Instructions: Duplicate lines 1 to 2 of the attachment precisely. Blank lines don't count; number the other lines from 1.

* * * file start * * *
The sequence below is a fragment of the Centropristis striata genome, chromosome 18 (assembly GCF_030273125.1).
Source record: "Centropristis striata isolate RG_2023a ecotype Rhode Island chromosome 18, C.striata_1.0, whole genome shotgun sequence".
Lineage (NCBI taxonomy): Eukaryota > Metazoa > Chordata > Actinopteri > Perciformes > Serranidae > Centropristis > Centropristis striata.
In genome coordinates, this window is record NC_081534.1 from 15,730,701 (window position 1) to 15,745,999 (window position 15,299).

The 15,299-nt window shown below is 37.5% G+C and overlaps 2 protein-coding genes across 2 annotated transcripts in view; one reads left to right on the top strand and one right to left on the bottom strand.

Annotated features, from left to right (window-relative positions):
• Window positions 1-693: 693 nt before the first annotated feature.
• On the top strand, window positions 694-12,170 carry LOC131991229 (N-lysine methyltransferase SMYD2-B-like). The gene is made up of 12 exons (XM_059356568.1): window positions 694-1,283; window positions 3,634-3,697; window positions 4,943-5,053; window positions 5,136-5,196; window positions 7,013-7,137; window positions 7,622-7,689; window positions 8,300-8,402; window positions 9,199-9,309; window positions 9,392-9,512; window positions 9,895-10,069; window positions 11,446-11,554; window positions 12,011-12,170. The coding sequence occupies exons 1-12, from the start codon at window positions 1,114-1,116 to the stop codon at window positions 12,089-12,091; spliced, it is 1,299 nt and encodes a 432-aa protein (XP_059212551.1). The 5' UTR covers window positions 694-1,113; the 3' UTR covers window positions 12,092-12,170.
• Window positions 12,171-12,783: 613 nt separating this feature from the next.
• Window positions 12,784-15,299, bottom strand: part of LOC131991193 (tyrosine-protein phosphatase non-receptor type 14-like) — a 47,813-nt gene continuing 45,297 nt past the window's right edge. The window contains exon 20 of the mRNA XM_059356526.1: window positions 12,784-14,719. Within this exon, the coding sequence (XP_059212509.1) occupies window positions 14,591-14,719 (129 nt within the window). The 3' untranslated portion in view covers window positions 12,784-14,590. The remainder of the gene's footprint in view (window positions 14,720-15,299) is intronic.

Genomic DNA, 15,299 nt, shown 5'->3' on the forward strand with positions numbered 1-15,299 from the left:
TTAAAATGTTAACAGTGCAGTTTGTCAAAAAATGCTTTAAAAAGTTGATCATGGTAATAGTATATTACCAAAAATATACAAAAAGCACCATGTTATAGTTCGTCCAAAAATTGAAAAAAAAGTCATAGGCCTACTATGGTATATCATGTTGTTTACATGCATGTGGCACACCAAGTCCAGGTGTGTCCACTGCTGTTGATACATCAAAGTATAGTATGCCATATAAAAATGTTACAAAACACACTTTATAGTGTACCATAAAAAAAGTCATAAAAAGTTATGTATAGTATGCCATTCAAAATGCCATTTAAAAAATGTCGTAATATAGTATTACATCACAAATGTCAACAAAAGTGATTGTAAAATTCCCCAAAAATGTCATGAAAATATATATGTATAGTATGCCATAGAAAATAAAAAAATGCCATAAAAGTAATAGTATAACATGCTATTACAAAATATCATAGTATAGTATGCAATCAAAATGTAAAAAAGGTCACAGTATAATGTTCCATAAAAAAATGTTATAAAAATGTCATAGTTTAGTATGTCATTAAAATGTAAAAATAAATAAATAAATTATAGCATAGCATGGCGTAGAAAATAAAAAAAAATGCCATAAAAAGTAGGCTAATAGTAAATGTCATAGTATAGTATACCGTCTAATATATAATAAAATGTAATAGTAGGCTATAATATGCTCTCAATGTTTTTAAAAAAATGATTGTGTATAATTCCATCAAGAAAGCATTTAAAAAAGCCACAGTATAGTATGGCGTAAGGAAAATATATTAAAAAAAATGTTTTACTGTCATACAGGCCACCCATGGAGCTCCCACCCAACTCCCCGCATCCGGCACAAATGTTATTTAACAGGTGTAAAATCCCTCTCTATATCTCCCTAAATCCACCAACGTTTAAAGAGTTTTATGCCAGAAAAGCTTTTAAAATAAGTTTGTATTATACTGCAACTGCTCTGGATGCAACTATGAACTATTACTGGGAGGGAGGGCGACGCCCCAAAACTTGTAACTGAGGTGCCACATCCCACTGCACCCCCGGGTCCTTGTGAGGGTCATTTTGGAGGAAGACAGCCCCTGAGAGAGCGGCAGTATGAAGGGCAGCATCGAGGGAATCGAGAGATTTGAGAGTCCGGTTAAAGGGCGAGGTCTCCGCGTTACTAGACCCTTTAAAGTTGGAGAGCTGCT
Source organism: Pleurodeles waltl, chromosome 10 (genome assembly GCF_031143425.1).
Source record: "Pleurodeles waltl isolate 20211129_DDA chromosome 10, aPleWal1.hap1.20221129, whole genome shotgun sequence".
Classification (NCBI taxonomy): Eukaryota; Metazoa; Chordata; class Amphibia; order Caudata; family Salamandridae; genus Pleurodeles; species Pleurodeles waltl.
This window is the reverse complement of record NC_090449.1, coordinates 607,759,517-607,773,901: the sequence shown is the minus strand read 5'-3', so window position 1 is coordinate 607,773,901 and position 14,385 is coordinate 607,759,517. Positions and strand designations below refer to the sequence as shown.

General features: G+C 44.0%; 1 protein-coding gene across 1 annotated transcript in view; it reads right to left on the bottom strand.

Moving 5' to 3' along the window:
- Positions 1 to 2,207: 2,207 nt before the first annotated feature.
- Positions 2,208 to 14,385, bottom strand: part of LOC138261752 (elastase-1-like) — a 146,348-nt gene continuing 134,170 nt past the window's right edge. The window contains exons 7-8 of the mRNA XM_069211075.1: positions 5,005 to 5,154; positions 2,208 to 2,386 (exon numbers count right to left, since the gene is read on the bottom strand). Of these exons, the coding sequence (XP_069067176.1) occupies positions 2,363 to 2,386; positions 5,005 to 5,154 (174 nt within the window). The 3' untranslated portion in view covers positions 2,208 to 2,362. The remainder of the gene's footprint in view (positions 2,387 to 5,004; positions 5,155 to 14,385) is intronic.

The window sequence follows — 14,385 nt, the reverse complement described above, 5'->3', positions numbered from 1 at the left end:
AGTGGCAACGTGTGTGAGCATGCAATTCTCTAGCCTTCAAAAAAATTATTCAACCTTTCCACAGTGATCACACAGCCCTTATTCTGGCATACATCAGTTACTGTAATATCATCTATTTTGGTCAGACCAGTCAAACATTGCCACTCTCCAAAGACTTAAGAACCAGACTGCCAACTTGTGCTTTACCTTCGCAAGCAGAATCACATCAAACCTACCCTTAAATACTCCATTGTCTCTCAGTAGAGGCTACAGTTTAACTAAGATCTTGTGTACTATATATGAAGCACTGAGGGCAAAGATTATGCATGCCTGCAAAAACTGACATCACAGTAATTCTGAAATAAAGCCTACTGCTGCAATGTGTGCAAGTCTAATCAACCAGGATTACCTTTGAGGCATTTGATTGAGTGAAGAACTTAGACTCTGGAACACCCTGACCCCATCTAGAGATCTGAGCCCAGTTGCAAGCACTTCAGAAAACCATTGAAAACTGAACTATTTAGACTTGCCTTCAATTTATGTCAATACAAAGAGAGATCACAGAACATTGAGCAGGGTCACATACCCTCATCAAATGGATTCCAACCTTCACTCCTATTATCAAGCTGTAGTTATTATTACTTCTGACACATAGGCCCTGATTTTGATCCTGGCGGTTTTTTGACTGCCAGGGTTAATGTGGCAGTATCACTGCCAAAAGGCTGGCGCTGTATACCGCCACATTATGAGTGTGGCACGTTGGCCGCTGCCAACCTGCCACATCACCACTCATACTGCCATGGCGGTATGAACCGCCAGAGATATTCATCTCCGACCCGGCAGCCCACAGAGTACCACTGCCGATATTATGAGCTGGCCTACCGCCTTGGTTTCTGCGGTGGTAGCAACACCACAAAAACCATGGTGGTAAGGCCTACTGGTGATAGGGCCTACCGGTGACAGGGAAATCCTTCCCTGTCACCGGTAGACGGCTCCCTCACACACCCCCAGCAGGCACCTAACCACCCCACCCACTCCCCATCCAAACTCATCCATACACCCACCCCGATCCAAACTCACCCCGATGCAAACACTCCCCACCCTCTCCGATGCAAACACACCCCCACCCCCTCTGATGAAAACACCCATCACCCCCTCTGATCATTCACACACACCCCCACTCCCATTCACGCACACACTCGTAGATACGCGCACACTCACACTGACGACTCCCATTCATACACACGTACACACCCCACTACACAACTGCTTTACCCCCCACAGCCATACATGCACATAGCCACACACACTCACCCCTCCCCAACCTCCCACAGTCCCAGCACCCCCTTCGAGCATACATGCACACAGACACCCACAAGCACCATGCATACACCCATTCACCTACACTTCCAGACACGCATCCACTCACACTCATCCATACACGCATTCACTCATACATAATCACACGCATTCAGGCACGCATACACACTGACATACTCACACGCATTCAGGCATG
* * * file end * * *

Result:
The sequence below is a fragment of the Centropristis striata genome, chromosome 18 (assembly GCF_030273125.1).
Source record: "Centropristis striata isolate RG_2023a ecotype Rhode Island chromosome 18, C.striata_1.0, whole genome shotgun sequence".